- Increased ground clearance
- Upward-angled exhaust (which sounds amazing)
- Larger fuel tank
- Custom seat
- Passenger accommodation and luggage removed (which Grizzly says has reduced weight by 110 lbs.)
- LED fog lights
- A cockpit littered with GPS, tablet and phone units
- Multiple cameras
His personal preparation is a little less complicated: physical exercise, eating right. Grizzly drinks coffee as we speak but says he will cut it out of his diet in the week or so before he sets out.
I get it. Probably every motorcyclist does. For him, motorcycling is a means of connection. While others find their place through mindfulness courses or Buddhist chanting, Grizzly finds it amid the drone of a 1731cc V-Twin. After all, a motorcycle, despite its mechanical parts, is the most human of things.
And yet, on this trip there will be more than just connection with the universe. He will, of course, be connected to his team – a close-knit crew that behaves like family – who will be helping him keep on top of things like weather and road conditions. But also, thanks to the bike’s extensive satellite and mobile communications gear, he is hoping to stay in touch with, well, everybody.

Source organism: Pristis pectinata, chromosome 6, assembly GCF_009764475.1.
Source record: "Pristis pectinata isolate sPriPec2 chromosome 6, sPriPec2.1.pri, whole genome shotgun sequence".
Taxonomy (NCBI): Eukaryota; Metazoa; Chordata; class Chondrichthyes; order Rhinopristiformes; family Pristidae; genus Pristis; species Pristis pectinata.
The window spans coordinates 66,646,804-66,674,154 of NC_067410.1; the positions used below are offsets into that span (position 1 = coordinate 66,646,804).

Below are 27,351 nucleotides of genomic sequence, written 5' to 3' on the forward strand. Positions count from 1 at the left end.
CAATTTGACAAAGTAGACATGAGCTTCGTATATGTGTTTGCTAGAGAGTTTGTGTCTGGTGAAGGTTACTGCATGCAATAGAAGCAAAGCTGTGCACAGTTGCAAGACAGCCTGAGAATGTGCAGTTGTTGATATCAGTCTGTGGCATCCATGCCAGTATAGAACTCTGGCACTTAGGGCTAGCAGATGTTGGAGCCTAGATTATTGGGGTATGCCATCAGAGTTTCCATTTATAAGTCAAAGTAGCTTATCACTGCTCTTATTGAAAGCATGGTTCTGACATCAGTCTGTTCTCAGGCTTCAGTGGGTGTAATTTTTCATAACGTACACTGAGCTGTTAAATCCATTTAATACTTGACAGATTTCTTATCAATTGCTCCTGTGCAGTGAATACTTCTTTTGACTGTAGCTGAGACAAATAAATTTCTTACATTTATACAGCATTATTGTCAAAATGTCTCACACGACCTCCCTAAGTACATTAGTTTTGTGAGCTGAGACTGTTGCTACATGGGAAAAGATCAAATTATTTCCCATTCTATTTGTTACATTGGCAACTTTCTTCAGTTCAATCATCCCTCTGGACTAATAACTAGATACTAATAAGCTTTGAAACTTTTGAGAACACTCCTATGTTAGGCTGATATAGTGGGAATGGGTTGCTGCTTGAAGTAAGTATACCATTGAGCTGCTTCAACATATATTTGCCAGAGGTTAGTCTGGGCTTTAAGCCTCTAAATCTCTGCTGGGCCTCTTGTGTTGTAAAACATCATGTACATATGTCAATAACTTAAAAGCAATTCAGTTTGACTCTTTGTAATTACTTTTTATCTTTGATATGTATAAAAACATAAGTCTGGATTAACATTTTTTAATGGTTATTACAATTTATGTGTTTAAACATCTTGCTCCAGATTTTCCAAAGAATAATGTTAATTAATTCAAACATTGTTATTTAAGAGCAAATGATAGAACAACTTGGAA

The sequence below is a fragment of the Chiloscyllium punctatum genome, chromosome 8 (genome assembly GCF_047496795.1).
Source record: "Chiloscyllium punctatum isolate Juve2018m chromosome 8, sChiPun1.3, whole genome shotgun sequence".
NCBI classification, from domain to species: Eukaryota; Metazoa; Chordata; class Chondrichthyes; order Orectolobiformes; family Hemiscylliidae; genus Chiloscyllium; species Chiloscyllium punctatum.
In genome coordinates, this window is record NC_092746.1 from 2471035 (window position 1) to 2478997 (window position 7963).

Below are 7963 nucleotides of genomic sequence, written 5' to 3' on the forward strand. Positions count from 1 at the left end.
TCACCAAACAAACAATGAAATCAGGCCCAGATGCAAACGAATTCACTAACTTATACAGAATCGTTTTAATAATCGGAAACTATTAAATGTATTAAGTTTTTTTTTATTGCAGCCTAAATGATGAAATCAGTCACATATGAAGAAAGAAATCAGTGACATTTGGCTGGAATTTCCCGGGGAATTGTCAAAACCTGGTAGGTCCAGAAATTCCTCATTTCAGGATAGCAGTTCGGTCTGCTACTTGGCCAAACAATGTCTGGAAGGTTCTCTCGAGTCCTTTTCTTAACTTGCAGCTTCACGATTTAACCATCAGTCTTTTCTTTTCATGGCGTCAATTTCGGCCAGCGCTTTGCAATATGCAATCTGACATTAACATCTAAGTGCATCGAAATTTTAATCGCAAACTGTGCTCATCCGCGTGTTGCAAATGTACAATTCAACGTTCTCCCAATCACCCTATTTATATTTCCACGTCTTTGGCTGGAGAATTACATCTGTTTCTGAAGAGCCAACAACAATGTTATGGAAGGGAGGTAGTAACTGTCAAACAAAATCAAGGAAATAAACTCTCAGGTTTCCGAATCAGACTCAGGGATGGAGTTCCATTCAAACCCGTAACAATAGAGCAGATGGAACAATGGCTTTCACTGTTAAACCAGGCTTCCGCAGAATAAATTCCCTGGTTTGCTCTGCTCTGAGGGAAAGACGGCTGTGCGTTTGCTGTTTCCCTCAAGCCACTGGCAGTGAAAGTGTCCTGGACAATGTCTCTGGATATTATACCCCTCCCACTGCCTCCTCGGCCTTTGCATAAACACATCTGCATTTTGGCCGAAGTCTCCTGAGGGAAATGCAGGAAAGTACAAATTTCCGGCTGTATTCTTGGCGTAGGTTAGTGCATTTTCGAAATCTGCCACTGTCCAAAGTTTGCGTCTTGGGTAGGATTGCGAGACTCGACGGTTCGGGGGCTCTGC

During the course of our conversation, Grizzly mentions several times the fact that people can track his progress via his website, www.grizzlyraceteam.ch (Incidentally, if you’re like me and are confused as to why the Swiss domain extension is CH rather than, say, SWZ, it’s because the country tends to refer to itself by its latin name “Confoederatio Helvetica”). He encourages me to download a mobile-friendly version of the site, called GrizzlyTracker, that functions as a sort of app, allowing you to see his most recent location, as well as send messages of encouragement.
You can connect, also, via Facebook, Twitter and Instagram. And once the trip gets under way, there will be daily uploads of video taken from the four cameras mounted to the Daytona1 bike. All that sounds a bit cheesy and over the top when I write it. But when Grizzly tells me about it, I get the real sense of a person who wants to be able to take everyone on the journey with him. He wants every person he meets to be able to hop on the back of the bike with him and experience the same feelings of connection and clarity that he has when riding.
His enthusiasm is infectious. At the end of our conversation I tell him I’m half-inclined to just hop on my bike and join him on his trip.
“Sure,” he laughs. “But you’ll have to keep up.”